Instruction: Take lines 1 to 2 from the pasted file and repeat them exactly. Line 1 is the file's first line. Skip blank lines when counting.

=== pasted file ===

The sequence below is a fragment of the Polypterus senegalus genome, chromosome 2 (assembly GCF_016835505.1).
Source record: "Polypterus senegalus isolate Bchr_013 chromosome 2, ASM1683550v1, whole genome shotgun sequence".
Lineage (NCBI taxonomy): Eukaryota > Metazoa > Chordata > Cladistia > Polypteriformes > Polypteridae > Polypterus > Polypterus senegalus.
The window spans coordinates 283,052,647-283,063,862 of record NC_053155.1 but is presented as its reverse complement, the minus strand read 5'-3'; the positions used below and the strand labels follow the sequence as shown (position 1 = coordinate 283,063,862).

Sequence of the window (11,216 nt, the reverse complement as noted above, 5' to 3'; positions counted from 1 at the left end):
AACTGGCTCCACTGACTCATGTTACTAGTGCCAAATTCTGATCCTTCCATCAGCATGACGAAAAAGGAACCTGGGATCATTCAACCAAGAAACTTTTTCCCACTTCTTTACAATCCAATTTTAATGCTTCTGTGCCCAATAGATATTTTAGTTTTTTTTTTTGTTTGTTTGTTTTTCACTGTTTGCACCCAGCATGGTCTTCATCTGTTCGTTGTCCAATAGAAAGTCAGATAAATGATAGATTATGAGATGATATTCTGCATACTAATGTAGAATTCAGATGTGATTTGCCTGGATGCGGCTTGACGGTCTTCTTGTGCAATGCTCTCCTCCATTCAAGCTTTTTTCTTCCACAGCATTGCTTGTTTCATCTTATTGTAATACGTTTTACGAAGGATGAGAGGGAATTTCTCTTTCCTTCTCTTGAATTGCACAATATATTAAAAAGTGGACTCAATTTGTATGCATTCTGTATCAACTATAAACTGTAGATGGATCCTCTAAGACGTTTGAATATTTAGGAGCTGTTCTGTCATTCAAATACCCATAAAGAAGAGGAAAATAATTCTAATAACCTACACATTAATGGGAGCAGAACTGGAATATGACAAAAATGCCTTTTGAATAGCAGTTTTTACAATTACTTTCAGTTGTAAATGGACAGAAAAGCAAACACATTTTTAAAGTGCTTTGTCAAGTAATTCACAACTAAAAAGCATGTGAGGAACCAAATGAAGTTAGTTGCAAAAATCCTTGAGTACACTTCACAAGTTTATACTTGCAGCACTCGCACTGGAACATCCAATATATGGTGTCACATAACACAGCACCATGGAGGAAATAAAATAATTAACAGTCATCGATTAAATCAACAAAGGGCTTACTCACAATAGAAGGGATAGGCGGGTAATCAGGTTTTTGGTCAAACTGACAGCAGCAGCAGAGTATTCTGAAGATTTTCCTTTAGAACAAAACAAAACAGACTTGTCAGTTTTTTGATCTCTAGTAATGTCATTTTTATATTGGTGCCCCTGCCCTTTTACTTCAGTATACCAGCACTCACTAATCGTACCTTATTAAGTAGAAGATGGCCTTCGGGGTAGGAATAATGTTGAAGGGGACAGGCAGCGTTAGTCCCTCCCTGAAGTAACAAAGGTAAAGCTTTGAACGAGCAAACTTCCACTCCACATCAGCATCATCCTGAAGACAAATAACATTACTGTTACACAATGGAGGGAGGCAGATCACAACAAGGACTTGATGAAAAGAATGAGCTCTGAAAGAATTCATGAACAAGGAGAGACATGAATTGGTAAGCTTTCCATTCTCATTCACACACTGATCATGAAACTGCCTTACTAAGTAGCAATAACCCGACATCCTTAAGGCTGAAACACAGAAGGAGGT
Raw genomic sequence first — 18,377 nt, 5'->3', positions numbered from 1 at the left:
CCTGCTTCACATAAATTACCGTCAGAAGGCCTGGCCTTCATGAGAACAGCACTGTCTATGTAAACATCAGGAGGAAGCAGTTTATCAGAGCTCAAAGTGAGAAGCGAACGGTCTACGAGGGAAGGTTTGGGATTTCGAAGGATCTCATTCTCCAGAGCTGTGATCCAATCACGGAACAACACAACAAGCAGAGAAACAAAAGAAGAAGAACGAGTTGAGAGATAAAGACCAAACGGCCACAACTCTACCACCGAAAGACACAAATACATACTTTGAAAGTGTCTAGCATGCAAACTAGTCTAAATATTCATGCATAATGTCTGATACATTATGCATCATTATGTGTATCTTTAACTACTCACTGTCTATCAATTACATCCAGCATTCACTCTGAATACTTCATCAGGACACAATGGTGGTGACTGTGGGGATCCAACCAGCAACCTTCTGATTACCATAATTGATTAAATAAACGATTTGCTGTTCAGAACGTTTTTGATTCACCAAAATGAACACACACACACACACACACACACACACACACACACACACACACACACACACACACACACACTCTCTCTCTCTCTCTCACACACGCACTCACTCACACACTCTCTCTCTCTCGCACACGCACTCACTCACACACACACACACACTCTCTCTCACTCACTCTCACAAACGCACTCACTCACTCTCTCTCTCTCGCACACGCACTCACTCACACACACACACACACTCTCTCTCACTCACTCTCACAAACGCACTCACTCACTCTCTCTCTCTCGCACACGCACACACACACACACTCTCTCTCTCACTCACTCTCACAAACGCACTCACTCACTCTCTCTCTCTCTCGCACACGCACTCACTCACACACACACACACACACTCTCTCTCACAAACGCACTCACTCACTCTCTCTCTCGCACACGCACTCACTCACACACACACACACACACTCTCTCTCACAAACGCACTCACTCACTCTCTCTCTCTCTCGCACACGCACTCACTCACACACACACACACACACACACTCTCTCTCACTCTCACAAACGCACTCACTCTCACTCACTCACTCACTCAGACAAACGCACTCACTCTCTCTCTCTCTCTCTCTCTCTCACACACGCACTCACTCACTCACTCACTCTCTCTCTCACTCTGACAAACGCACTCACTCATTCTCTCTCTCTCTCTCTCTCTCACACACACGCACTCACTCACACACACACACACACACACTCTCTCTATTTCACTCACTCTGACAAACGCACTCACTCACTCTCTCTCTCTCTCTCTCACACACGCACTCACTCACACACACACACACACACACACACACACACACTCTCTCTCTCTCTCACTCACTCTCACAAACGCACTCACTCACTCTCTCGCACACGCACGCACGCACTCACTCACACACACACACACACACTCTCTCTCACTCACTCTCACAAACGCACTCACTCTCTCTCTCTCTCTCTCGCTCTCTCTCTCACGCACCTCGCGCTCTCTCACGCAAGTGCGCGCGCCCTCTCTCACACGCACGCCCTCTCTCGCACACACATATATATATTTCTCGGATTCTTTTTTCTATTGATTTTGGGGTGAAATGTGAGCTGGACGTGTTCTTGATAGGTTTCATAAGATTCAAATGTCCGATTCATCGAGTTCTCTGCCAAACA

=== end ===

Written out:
The sequence below is a fragment of the Polypterus senegalus genome, chromosome 2 (assembly GCF_016835505.1).
Source record: "Polypterus senegalus isolate Bchr_013 chromosome 2, ASM1683550v1, whole genome shotgun sequence".